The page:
This year, taking advantage of the latest trends requires firm feet on the ground, while working with a good partner to achieve necessary goals….
Sina is responsible for running some of China’s web properties. The Twitter-like Sina Weibo and its native blogging service are immensely popular. Hardly surprising then that its decision to launch a citizen reporting platform should make headlines.
The thing is, it’s not making headlines because it’s wildly popular, but because it disappeared just moments after launching.
The site, called Baoliao is meant to be an anonymous news reporting site. Along with a number of stories reporting on its launch it has, however, disappeared from the web.
This isn’t some grand conspiracy either. The site and the articles on it did exist, very briefly. Tech in Asia managed to pick up cached versions of both the site and the articles.
Now if it was just Baoliao that was missing, it would be easy enough to dismiss as the site crashing under user demand. The disappearance of the articles relating to it, however, suggests that larger forces may be at play.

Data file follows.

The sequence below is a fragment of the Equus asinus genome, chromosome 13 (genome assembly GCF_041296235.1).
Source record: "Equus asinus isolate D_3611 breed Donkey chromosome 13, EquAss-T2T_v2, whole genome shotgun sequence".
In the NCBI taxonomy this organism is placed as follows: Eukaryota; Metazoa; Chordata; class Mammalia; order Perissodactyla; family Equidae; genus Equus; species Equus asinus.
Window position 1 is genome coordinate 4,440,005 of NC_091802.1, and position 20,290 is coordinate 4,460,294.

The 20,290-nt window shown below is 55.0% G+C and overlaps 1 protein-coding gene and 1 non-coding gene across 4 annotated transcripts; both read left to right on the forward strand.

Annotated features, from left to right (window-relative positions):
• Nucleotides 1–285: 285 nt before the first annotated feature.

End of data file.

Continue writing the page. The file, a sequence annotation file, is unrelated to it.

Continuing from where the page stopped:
The Chinese government has already warned Sina for not being harsh enough on users who it deemed guilty of spreading false rumours. Given that it also recently passed legislation requiring the likes of Sina and its competitor Tencent to verify all the accounts on their social networks, its easy to see why an anonymous news site might not sit well.
According to China Internet News Watch, the site is meant be fairly intuitive and easy to use:
Sina Weibo users can click on the corresponding region of events, select a media and submit news tips. By default, the information will also be published through this citizen journalist’s Sina Weibo account unless she chooses not to.